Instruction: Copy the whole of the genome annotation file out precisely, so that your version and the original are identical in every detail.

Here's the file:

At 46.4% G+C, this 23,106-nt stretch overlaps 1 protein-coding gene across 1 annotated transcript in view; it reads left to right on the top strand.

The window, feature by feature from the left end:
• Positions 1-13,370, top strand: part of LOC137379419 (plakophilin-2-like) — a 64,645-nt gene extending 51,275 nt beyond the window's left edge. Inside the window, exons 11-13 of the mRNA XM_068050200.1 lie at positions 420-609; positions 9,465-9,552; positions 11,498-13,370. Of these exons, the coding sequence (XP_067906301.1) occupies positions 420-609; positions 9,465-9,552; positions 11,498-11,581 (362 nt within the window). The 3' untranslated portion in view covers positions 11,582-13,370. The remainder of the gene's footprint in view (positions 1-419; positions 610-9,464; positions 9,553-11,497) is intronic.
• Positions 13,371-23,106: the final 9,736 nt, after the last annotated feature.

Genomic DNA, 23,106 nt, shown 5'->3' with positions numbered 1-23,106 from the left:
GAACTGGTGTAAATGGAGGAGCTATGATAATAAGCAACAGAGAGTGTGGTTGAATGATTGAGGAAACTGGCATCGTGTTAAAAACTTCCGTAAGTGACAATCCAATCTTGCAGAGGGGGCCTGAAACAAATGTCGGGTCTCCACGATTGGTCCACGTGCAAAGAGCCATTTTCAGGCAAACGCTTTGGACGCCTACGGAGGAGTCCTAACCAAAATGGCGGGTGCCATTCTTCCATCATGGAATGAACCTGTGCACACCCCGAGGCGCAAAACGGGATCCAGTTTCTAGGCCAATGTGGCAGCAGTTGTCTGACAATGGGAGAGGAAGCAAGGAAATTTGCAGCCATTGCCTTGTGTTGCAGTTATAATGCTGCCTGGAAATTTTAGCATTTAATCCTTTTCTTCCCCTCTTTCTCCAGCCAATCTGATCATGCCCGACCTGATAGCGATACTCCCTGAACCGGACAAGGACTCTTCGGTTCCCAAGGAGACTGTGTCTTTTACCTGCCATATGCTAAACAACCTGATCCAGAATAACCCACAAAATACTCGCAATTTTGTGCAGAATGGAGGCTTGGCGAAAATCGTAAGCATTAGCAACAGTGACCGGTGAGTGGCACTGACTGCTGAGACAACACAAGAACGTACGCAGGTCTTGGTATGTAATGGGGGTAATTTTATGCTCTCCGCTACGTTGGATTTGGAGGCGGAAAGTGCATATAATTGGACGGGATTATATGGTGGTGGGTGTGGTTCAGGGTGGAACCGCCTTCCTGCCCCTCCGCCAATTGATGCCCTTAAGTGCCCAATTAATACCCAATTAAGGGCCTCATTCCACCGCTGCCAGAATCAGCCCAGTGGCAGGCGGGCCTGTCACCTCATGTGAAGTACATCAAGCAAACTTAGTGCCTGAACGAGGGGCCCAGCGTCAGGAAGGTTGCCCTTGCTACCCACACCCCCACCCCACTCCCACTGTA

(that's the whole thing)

At 46.4% G+C, this 23,106-nt stretch overlaps 1 protein-coding gene across 1 annotated transcript in view; it reads left to right on the top strand.

The window, feature by feature from the left end:
• Positions 1-13,370, top strand: part of LOC137379419 (plakophilin-2-like) — a 64,645-nt gene extending 51,275 nt beyond the window's left edge. Inside the window, exons 11-13 of the mRNA XM_068050200.1 lie at positions 420-609; positions 9,465-9,552; positions 11,498-13,370. Of these exons, the coding sequence (XP_067906301.1) occupies positions 420-609; positions 9,465-9,552; positions 11,498-11,581 (362 nt within the window). The 3' untranslated portion in view covers positions 11,582-13,370. The remainder of the gene's footprint in view (positions 1-419; positions 610-9,464; positions 9,553-11,497) is intronic.
• Positions 13,371-23,106: the final 9,736 nt, after the last annotated feature.

Genomic DNA, 23,106 nt, shown 5'->3' with positions numbered 1-23,106 from the left:
GAACTGGTGTAAATGGAGGAGCTATGATAATAAGCAACAGAGAGTGTGGTTGAATGATTGAGGAAACTGGCATCGTGTTAAAAACTTCCGTAAGTGACAATCCAATCTTGCAGAGGGGGCCTGAAACAAATGTCGGGTCTCCACGATTGGTCCACGTGCAAAGAGCCATTTTCAGGCAAACGCTTTGGACGCCTACGGAGGAGTCCTAACCAAAATGGCGGGTGCCATTCTTCCATCATGGAATGAACCTGTGCACACCCCGAGGCGCAAAACGGGATCCAGTTTCTAGGCCAATGTGGCAGCAGTTGTCTGACAATGGGAGAGGAAGCAAGGAAATTTGCAGCCATTGCCTTGTGTTGCAGTTATAATGCTGCCTGGAAATTTTAGCATTTAATCCTTTTCTTCCCCTCTTTCTCCAGCCAATCTGATCATGCCCGACCTGATAGCGATACTCCCTGAACCGGACAAGGACTCTTCGGTTCCCAAGGAGACTGTGTCTTTTACCTGCCATATGCTAAACAACCTGATCCAGAATAACCCACAAAATACTCGCAATTTTGTGCAGAATGGAGGCTTGGCGAAAATCGTAAGCATTAGCAACAGTGACCGGTGAGTGGCACTGACTGCTGAGACAACACAAGAACGTACGCAGGTCTTGGTATGTAATGGGGGTAATTTTATGCTCTCCGCTACGTTGGATTTGGAGGCGGAAAGTGCATATAATTGGACGGGATTATATGGTGGTGGGTGTGGTTCAGGGTGGAACCGCCTTCCTGCCCCTCCGCCAATTGATGCCCTTAAGTGCCCAATTAATACCCAATTAAGGGCCTCATTCCACCGCTGCCAGAATCAGCCCAGTGGCAGGCGGGCCTGTCACCTCATGTGAAGTACATCAAGCAAACTTAGTGCCTGAACGAGGGGCCCAGCGTCAGGAAGGTTGCCCTTGCTACCCACACCCCCACCCCACTCCCACTGTA